Article Text

THU0362 Adverse Pregnancy Outcomes and Associated Factors in Patients with Systemic Lupus Erythematosus
  1. Z. Zhan,
  2. D. Chen,
  3. Y. Yang,
  4. L. Liang
  1. Department of Rheumatology, The First Affiliated Hospital of Sun Yat-sen University, Guangzhou, China


Background Compared to the general population, pregnant women with systemic lupus erythematosus (SLE) tended to suffer a higher risk of adverse pregnancy outcomes (APOs). Since SLE often affected women of reproductive age, pregnancy outcomes and the associated factors had always been a major concern.

Objectives To investigate the maternal and fetal outcomes among pregnant patients with SLE, and to evaluate the clinical predictors of adverse pregnancy outcomes.

Methods We collected the clinical data from 251 SLE patients with 263 pregnancies between Jan 2001 to Dec 2015 and then conducted retrospective analysis. APOs included pregnancy loss (spontaneous or therapeutic abortion, fetal death, and neonatal death), adverse fetal outcomes [fetal malformation, preterm delivery, and neonatal lupus erythematosus (NLE)], obstetrical complications [pregnancy induced hypertension (PIH), intrauterine growth retardation (IUGR), and fetal distress]. Associated factors for APOs were analyzed by Logistic regression model.

Results The mean age of patients was 28.6±3.9 yrs, apart from newly diagnosed ones, the mean duration was 5.8±4.0 yrs. Of all the 263 pregnancies, 188 were from previously diagnosed SLE patients and 75 were from newly diagnosed (during pregnancy or puerperium) patients. Successful delivery and pregnancy loss occurred in 71.5% (188/263) and 29.5% (75/263), respectively. Pregnancy loss included therapeutic abortion in 60 (22.8%), spontaneous abortion in 6 (2.3%), fetal death in 7 (2.7%), and neonatal death in 2 (0.8%). Adverse fetal outcomes included 4 cases (1.5%) with fetal malformation, 56 (21.3%) with premature and 12 (4.6%) with NLE. Obstetrical complications included 35 cases (13.3%) with PIH, 32 (12.2%) with IUGR, 21 (8.0%) with fetal distress. Pregnancy loss in newly diagnosed SLE patients was significantly higher than those in previously diagnosed ones (45.3% vs. 21.8%; P<0.001). In multivariate analysis, hypocomplementemia (OR=3.60, 95%CI 1.30–9.94, P=0.01), hypoproteinemia (OR=3.21, 95%CI 1.23–8.30, P=0.02), antiphospholipid antibodies positivity (OR=8.393, 95%CI 1.73–40.84, P=0.01), anti-DNP antibody positivity (OR=5.64, 95%CI 1.24–28.36, P=0.03), and hypertension (OR=14.597, 95%CI 1.51–141.60, P=0.02) were independent risk factors for APOs. Usage of hydroxychloroquine (OR=0.27, 95%CI 0.11–0.73, P=0.01) during pregnancy was a protective factor for APOs.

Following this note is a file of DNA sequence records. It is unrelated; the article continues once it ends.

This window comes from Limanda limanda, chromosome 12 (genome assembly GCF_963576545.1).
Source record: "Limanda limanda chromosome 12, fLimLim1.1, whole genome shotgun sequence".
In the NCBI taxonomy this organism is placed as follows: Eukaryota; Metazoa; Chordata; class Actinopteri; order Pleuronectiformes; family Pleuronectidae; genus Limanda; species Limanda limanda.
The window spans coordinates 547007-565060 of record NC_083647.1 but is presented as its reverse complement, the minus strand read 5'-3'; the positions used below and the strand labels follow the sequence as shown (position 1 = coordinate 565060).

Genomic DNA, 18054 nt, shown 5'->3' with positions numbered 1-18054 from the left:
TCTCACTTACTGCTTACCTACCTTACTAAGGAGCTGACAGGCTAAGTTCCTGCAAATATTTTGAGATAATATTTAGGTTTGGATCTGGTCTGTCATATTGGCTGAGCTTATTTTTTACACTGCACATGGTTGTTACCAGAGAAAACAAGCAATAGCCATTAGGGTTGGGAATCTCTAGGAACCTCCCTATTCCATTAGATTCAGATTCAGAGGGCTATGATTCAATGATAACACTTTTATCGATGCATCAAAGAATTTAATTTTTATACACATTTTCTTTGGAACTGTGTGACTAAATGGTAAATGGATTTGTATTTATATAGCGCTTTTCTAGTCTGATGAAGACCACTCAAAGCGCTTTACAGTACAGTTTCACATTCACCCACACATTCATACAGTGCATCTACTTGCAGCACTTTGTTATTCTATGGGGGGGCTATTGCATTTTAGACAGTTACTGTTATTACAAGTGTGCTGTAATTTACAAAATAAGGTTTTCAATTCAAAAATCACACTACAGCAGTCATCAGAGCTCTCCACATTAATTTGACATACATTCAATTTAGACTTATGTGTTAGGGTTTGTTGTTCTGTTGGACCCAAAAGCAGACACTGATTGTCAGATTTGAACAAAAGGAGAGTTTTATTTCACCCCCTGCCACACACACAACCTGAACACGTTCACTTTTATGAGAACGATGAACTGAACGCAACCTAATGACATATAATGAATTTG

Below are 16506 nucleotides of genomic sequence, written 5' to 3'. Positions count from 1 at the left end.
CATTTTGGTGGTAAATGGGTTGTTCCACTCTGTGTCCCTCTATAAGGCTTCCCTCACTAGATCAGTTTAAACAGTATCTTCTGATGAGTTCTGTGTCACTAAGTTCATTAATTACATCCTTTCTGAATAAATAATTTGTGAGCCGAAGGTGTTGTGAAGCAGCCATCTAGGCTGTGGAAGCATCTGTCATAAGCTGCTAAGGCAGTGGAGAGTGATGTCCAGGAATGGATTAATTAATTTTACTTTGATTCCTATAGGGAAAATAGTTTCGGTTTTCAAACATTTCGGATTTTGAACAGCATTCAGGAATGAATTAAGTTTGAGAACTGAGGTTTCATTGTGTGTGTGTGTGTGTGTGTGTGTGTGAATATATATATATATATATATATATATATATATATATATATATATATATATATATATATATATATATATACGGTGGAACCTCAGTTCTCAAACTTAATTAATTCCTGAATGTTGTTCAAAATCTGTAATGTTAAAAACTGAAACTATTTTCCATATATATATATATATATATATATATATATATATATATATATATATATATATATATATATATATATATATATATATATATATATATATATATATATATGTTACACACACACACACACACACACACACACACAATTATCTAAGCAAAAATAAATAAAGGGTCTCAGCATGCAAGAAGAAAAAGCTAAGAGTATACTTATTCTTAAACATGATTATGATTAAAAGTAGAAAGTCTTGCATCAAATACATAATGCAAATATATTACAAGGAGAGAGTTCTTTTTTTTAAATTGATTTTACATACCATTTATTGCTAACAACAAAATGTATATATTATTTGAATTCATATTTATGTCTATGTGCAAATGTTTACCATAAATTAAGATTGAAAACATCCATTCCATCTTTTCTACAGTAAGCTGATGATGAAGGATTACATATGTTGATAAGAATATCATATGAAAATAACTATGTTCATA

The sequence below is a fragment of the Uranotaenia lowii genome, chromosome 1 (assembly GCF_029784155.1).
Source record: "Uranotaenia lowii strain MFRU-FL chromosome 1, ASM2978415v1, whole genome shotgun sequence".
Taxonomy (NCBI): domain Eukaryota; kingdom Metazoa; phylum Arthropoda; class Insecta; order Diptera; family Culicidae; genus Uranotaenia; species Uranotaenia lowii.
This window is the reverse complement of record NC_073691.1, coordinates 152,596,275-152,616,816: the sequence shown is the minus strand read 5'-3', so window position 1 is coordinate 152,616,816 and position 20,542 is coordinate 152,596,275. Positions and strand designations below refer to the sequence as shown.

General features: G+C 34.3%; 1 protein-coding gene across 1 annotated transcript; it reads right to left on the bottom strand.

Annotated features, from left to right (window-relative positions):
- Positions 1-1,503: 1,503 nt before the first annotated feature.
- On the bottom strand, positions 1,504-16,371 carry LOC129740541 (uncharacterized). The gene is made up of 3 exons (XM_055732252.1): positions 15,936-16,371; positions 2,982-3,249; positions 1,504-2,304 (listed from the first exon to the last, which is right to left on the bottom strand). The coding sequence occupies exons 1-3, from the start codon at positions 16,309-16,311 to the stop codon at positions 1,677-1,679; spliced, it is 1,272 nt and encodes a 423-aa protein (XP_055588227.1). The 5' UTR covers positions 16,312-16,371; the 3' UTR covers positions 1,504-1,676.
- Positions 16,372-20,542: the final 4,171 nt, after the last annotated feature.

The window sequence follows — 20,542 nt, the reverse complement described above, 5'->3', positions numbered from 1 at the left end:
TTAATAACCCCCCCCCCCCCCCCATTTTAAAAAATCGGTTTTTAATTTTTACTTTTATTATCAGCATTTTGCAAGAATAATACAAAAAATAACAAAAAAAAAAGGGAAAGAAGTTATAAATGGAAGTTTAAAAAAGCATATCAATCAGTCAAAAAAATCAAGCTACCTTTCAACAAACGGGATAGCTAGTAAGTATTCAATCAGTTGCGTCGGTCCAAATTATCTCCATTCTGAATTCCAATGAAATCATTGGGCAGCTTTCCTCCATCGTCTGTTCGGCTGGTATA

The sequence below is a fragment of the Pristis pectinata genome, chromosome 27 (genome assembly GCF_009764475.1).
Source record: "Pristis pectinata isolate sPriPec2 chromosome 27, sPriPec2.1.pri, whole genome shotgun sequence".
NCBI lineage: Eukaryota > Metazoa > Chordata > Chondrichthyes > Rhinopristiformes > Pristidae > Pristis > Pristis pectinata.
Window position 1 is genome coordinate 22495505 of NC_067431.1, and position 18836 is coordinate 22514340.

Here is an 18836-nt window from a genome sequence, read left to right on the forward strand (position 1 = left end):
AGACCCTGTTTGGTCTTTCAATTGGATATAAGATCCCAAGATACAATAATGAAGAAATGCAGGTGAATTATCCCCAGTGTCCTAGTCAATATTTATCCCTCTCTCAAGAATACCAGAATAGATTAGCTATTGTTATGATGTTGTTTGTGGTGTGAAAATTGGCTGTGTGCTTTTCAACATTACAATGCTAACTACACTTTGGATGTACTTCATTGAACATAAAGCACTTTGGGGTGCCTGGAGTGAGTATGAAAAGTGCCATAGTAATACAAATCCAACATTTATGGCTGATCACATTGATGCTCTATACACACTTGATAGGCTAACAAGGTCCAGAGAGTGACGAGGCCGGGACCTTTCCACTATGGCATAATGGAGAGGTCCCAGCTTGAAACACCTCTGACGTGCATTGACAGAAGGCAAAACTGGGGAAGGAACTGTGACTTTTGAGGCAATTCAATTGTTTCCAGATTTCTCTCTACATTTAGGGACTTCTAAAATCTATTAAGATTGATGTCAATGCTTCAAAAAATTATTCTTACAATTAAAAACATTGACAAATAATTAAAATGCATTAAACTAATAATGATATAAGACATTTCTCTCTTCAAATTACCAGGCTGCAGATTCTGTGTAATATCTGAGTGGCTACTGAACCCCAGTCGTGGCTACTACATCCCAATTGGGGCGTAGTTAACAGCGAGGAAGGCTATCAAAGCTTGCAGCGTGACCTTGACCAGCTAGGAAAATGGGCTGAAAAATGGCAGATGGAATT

Conclusions The rate of APOs is still high in SLE patients complicated with pregnancy. Pregnancy loss in newly diagnosed SLE patients is significantly higher than those in previously diagnosed ones. Hypocomplementemia, hypoproteinemia, antiphospholipid antibodies positivity, anti-DNP antibody positivity and hypertension are important risk factors for APOs. Usage of hydroxychloroquine during pregnancy is protective.

Disclosure of Interest None declared

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